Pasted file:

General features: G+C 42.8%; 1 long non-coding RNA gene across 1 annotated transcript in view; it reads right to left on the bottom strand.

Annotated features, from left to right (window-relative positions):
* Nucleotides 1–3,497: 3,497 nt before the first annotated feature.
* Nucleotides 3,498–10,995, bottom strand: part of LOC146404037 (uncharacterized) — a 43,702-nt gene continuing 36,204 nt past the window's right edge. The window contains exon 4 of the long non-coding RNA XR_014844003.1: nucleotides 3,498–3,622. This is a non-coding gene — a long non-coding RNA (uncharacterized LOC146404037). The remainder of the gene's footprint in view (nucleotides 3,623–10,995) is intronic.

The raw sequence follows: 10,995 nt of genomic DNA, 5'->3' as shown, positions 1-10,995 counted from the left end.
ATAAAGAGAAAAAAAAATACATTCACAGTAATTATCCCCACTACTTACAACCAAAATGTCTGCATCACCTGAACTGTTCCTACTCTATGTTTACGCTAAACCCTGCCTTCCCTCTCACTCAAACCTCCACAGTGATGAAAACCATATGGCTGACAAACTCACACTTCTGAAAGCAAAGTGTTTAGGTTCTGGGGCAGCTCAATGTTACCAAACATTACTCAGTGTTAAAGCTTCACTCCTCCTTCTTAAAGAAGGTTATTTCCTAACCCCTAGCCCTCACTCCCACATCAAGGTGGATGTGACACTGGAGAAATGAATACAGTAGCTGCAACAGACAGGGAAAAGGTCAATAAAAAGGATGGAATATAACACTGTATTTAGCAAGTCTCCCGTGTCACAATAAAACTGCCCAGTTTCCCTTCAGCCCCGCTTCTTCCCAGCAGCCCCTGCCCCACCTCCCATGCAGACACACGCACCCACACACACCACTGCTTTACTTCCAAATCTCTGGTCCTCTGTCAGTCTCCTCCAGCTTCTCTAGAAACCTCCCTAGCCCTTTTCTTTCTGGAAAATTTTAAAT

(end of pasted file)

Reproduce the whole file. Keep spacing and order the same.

General features: G+C 42.8%; 1 long non-coding RNA gene across 1 annotated transcript in view; it reads right to left on the bottom strand.

Annotated features, from left to right (window-relative positions):
* Nucleotides 1–3,497: 3,497 nt before the first annotated feature.
* Nucleotides 3,498–10,995, bottom strand: part of LOC146404037 (uncharacterized) — a 43,702-nt gene continuing 36,204 nt past the window's right edge. The window contains exon 4 of the long non-coding RNA XR_014844003.1: nucleotides 3,498–3,622. This is a non-coding gene — a long non-coding RNA (uncharacterized LOC146404037). The remainder of the gene's footprint in view (nucleotides 3,623–10,995) is intronic.

The raw sequence follows: 10,995 nt of genomic DNA, 5'->3' as shown, positions 1-10,995 counted from the left end.
ATAAAGAGAAAAAAAAATACATTCACAGTAATTATCCCCACTACTTACAACCAAAATGTCTGCATCACCTGAACTGTTCCTACTCTATGTTTACGCTAAACCCTGCCTTCCCTCTCACTCAAACCTCCACAGTGATGAAAACCATATGGCTGACAAACTCACACTTCTGAAAGCAAAGTGTTTAGGTTCTGGGGCAGCTCAATGTTACCAAACATTACTCAGTGTTAAAGCTTCACTCCTCCTTCTTAAAGAAGGTTATTTCCTAACCCCTAGCCCTCACTCCCACATCAAGGTGGATGTGACACTGGAGAAATGAATACAGTAGCTGCAACAGACAGGGAAAAGGTCAATAAAAAGGATGGAATATAACACTGTATTTAGCAAGTCTCCCGTGTCACAATAAAACTGCCCAGTTTCCCTTCAGCCCCGCTTCTTCCCAGCAGCCCCTGCCCCACCTCCCATGCAGACACACGCACCCACACACACCACTGCTTTACTTCCAAATCTCTGGTCCTCTGTCAGTCTCCTCCAGCTTCTCTAGAAACCTCCCTAGCCCTTTTCTTTCTGGAAAATTTTAAAT